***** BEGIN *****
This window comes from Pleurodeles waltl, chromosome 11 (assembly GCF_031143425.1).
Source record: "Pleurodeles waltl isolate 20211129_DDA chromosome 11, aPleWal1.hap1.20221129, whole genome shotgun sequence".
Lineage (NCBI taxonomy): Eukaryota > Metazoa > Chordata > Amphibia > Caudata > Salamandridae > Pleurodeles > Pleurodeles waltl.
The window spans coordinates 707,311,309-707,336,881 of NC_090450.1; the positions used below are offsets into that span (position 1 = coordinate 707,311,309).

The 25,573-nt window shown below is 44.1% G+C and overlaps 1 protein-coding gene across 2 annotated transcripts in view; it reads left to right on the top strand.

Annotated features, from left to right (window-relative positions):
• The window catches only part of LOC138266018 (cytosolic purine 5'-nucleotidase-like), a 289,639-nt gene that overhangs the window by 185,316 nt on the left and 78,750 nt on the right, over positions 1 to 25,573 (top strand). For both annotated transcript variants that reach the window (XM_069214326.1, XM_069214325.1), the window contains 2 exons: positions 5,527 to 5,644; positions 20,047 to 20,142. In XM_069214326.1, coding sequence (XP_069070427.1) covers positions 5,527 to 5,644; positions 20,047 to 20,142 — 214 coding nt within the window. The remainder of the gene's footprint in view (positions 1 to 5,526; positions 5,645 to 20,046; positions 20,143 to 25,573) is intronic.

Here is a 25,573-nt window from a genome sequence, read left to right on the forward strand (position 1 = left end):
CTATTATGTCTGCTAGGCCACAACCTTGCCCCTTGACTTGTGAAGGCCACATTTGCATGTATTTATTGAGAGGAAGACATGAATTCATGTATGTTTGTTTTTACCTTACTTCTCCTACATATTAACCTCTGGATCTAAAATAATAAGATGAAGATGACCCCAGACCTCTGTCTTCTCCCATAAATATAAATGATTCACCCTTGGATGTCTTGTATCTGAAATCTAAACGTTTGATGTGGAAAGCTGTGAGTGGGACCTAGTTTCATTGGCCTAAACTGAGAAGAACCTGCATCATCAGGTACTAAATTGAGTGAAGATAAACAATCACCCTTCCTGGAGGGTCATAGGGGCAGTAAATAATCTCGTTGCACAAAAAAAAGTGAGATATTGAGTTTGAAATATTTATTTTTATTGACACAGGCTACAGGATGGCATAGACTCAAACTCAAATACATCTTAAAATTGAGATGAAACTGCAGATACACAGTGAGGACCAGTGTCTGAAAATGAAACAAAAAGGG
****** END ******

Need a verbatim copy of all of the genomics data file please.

This window comes from Pleurodeles waltl, chromosome 11 (assembly GCF_031143425.1).
Source record: "Pleurodeles waltl isolate 20211129_DDA chromosome 11, aPleWal1.hap1.20221129, whole genome shotgun sequence".
Lineage (NCBI taxonomy): Eukaryota > Metazoa > Chordata > Amphibia > Caudata > Salamandridae > Pleurodeles > Pleurodeles waltl.
The window spans coordinates 707,311,309-707,336,881 of NC_090450.1; the positions used below are offsets into that span (position 1 = coordinate 707,311,309).

The 25,573-nt window shown below is 44.1% G+C and overlaps 1 protein-coding gene across 2 annotated transcripts in view; it reads left to right on the top strand.

Annotated features, from left to right (window-relative positions):
• The window catches only part of LOC138266018 (cytosolic purine 5'-nucleotidase-like), a 289,639-nt gene that overhangs the window by 185,316 nt on the left and 78,750 nt on the right, over positions 1 to 25,573 (top strand). For both annotated transcript variants that reach the window (XM_069214326.1, XM_069214325.1), the window contains 2 exons: positions 5,527 to 5,644; positions 20,047 to 20,142. In XM_069214326.1, coding sequence (XP_069070427.1) covers positions 5,527 to 5,644; positions 20,047 to 20,142 — 214 coding nt within the window. The remainder of the gene's footprint in view (positions 1 to 5,526; positions 5,645 to 20,046; positions 20,143 to 25,573) is intronic.

Here is a 25,573-nt window from a genome sequence, read left to right on the forward strand (position 1 = left end):
CTATTATGTCTGCTAGGCCACAACCTTGCCCCTTGACTTGTGAAGGCCACATTTGCATGTATTTATTGAGAGGAAGACATGAATTCATGTATGTTTGTTTTTACCTTACTTCTCCTACATATTAACCTCTGGATCTAAAATAATAAGATGAAGATGACCCCAGACCTCTGTCTTCTCCCATAAATATAAATGATTCACCCTTGGATGTCTTGTATCTGAAATCTAAACGTTTGATGTGGAAAGCTGTGAGTGGGACCTAGTTTCATTGGCCTAAACTGAGAAGAACCTGCATCATCAGGTACTAAATTGAGTGAAGATAAACAATCACCCTTCCTGGAGGGTCATAGGGGCAGTAAATAATCTCGTTGCACAAAAAAAAGTGAGATATTGAGTTTGAAATATTTATTTTTATTGACACAGGCTACAGGATGGCATAGACTCAAACTCAAATACATCTTAAAATTGAGATGAAACTGCAGATACACAGTGAGGACCAGTGTCTGAAAATGAAACAAAAAGGG